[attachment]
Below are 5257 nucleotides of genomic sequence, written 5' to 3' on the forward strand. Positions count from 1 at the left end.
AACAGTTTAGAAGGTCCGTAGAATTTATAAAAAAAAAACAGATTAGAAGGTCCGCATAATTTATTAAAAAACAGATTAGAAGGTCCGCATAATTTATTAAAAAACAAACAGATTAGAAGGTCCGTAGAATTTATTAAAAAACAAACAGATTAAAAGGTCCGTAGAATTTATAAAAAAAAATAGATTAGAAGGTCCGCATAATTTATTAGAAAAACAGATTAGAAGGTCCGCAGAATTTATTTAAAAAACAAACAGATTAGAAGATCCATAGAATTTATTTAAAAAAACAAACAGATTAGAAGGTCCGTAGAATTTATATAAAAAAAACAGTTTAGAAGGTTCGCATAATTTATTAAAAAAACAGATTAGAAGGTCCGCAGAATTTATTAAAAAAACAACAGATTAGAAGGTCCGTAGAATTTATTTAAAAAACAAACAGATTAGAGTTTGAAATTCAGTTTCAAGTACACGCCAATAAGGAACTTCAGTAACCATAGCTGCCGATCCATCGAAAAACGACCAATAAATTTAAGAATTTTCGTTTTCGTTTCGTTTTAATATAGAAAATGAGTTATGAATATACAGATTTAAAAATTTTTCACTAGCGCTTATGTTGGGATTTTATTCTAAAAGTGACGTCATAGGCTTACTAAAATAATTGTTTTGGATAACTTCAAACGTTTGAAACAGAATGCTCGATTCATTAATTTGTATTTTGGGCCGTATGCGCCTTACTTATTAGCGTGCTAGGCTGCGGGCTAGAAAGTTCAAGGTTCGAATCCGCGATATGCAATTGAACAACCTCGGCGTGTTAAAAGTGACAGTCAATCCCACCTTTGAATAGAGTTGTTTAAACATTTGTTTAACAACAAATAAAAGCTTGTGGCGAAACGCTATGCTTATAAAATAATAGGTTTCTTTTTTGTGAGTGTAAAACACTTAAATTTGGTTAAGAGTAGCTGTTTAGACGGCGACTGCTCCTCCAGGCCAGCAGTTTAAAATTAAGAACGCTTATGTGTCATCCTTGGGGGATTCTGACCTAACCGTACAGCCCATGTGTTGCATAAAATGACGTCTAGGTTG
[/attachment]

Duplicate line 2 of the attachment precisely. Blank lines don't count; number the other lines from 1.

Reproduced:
AACAGTTTAGAAGGTCCGTAGAATTTATAAAAAAAAAACAGATTAGAAGGTCCGCATAATTTATTAAAAAACAGATTAGAAGGTCCGCATAATTTATTAAAAAACAAACAGATTAGAAGGTCCGTAGAATTTATTAAAAAACAAACAGATTAAAAGGTCCGTAGAATTTATAAAAAAAAATAGATTAGAAGGTCCGCATAATTTATTAGAAAAACAGATTAGAAGGTCCGCAGAATTTATTTAAAAAACAAACAGATTAGAAGATCCATAGAATTTATTTAAAAAAACAAACAGATTAGAAGGTCCGTAGAATTTATATAAAAAAAACAGTTTAGAAGGTTCGCATAATTTATTAAAAAAACAGATTAGAAGGTCCGCAGAATTTATTAAAAAAACAACAGATTAGAAGGTCCGTAGAATTTATTTAAAAAACAAACAGATTAGAGTTTGAAATTCAGTTTCAAGTACACGCCAATAAGGAACTTCAGTAACCATAGCTGCCGATCCATCGAAAAACGACCAATAAATTTAAGAATTTTCGTTTTCGTTTCGTTTTAATATAGAAAATGAGTTATGAATATACAGATTTAAAAATTTTTCACTAGCGCTTATGTTGGGATTTTATTCTAAAAGTGACGTCATAGGCTTACTAAAATAATTGTTTTGGATAACTTCAAACGTTTGAAACAGAATGCTCGATTCATTAATTTGTATTTTGGGCCGTATGCGCCTTACTTATTAGCGTGCTAGGCTGCGGGCTAGAAAGTTCAAGGTTCGAATCCGCGATATGCAATTGAACAACCTCGGCGTGTTAAAAGTGACAGTCAATCCCACCTTTGAATAGAGTTGTTTAAACATTTGTTTAACAACAAATAAAAGCTTGTGGCGAAACGCTATGCTTATAAAATAATAGGTTTCTTTTTTGTGAGTGTAAAACACTTAAATTTGGTTAAGAGTAGCTGTTTAGACGGCGACTGCTCCTCCAGGCCAGCAGTTTAAAATTAAGAACGCTTATGTGTCATCCTTGGGGGATTCTGACCTAACCGTACAGCCCATGTGTTGCATAAAATGACGTCTAGGTTG